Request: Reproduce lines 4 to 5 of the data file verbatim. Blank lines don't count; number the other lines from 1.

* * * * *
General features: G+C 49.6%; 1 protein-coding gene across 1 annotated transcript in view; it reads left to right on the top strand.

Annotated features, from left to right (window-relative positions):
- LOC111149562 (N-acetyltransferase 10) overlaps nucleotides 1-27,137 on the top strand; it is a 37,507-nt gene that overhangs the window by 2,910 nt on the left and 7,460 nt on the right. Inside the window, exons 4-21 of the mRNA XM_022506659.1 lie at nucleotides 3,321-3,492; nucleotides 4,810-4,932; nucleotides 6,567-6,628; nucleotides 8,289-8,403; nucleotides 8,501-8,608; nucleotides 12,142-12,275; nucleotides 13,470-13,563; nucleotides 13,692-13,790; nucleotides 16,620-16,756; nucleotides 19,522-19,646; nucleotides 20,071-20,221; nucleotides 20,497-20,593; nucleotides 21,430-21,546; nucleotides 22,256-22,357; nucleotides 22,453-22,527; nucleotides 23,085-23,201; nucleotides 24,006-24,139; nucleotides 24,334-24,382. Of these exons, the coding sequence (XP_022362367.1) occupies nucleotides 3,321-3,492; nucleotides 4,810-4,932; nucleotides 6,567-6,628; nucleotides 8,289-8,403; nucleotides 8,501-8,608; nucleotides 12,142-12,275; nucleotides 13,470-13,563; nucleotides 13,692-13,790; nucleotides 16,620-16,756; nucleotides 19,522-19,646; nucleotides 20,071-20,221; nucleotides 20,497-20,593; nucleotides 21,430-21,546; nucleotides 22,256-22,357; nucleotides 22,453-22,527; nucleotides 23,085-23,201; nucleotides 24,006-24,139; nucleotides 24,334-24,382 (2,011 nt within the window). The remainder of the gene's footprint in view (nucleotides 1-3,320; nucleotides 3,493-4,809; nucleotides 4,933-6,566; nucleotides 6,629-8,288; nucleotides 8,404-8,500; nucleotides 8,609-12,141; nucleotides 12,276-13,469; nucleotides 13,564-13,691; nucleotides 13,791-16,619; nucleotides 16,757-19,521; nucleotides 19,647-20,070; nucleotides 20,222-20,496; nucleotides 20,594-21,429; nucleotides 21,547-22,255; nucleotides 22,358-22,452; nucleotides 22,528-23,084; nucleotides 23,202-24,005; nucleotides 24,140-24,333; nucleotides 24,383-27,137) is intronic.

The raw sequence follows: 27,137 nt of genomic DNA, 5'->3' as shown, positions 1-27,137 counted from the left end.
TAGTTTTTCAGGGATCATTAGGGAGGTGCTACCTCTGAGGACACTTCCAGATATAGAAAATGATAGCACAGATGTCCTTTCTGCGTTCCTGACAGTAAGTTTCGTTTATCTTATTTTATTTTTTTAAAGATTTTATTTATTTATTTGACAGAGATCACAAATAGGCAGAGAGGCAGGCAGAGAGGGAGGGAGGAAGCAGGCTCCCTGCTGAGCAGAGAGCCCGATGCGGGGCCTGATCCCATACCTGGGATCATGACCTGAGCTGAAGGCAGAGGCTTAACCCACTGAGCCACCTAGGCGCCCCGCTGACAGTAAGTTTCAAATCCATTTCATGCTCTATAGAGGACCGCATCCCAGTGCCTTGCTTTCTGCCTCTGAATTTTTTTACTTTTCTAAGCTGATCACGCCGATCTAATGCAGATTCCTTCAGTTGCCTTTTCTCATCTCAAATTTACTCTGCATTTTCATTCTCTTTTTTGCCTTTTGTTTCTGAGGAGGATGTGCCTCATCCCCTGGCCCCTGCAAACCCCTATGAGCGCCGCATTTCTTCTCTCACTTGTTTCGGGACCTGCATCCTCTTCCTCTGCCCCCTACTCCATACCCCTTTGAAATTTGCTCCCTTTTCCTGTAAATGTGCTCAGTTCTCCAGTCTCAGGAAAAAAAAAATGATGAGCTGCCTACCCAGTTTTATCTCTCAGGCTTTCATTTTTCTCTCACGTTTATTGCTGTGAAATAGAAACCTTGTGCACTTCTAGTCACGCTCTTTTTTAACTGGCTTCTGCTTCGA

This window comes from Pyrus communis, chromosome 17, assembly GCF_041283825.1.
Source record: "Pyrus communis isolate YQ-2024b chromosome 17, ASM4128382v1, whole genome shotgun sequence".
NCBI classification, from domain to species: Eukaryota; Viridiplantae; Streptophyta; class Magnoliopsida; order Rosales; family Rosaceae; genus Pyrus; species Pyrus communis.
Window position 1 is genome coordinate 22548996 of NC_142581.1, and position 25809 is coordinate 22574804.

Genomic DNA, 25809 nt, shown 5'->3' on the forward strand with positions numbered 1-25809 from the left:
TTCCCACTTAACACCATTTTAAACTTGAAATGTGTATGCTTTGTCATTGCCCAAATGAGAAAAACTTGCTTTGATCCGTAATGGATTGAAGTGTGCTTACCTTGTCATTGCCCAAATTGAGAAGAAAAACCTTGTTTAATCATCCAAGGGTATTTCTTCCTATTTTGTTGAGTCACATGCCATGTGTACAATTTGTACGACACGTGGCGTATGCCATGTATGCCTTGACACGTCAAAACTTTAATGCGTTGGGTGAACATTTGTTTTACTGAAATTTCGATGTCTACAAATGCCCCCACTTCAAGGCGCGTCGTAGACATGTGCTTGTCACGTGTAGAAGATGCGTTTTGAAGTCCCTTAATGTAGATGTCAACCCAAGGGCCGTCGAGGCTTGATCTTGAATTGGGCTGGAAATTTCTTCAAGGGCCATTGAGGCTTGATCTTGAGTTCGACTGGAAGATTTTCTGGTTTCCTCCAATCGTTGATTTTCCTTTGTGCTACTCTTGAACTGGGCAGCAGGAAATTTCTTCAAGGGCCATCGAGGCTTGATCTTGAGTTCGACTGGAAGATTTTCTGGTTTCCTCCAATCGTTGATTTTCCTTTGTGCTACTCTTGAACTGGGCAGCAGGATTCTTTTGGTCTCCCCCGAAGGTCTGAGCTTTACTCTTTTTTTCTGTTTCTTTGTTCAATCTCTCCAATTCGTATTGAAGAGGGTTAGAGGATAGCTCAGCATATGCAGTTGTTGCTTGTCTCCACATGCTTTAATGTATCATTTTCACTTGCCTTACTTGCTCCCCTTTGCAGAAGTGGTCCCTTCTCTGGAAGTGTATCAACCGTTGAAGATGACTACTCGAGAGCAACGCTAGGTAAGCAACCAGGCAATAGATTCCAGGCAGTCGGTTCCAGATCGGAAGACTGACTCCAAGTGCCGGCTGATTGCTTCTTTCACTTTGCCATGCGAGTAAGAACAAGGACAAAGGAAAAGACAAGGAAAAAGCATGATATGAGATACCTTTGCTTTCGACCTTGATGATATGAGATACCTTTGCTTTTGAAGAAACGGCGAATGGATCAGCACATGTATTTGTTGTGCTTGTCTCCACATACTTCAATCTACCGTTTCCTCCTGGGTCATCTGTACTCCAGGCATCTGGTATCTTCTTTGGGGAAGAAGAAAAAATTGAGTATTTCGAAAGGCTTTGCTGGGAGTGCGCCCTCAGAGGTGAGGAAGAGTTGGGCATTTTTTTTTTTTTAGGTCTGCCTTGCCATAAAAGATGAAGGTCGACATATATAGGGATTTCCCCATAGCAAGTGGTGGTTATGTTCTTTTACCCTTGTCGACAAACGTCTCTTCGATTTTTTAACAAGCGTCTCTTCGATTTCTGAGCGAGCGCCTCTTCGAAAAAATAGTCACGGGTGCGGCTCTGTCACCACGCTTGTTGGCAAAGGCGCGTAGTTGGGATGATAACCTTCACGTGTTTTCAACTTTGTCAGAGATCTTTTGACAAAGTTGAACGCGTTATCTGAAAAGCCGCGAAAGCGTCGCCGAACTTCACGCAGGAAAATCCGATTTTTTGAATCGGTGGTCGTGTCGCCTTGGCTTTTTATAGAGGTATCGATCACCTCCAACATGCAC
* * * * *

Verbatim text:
The raw sequence follows: 27,137 nt of genomic DNA, 5'->3' as shown, positions 1-27,137 counted from the left end.
TAGTTTTTCAGGGATCATTAGGGAGGTGCTACCTCTGAGGACACTTCCAGATATAGAAAATGATAGCACAGATGTCCTTTCTGCGTTCCTGACAGTAAGTTTCGTTTATCTTATTTTATTTTTTTAAAGATTTTATTTATTTATTTGACAGAGATCACAAATAGGCAGAGAGGCAGGCAGAGAGGGAGGGAGGAAGCAGGCTCCCTGCTGAGCAGAGAGCCCGATGCGGGGCCTGATCCCATACCTGGGATCATGACCTGAGCTGAAGGCAGAGGCTTAACCCACTGAGCCACCTAGGCGCCCCGCTGACAGTAAGTTTCAAATCCATTTCATGCTCTATAGAGGACCGCATCCCAGTGCCTTGCTTTCTGCCTCTGAATTTTTTTACTTTTCTAAGCTGATCACGCCGATCTAATGCAGATTCCTTCAGTTGCCTTTTCTCATCTCAAATTTACTCTGCATTTTCATTCTCTTTTTTGCCTTTTGTTTCTGAGGAGGATGTGCCTCATCCCCTGGCCCCTGCAAACCCCTATGAGCGCCGCATTTCTTCTCTCACTTGTTTCGGGACCTGCATCCTCTTCCTCTGCCCCCTACTCCATACCCCTTTGAAATTTGCTCCCTTTTCCTGTAAATGTGCTCAGTTCTCCAGTCTCAGGAAAAAAAAAATGATGAGCTGCCTACCCAGTTTTATCTCTCAGGCTTTCATTTTTCTCTCACGTTTATTGCTGTGAAATAGAAACCTTGTGCACTTCTAGTCACGCTCTTTTTTAACTGGCTTCTGCTTCGA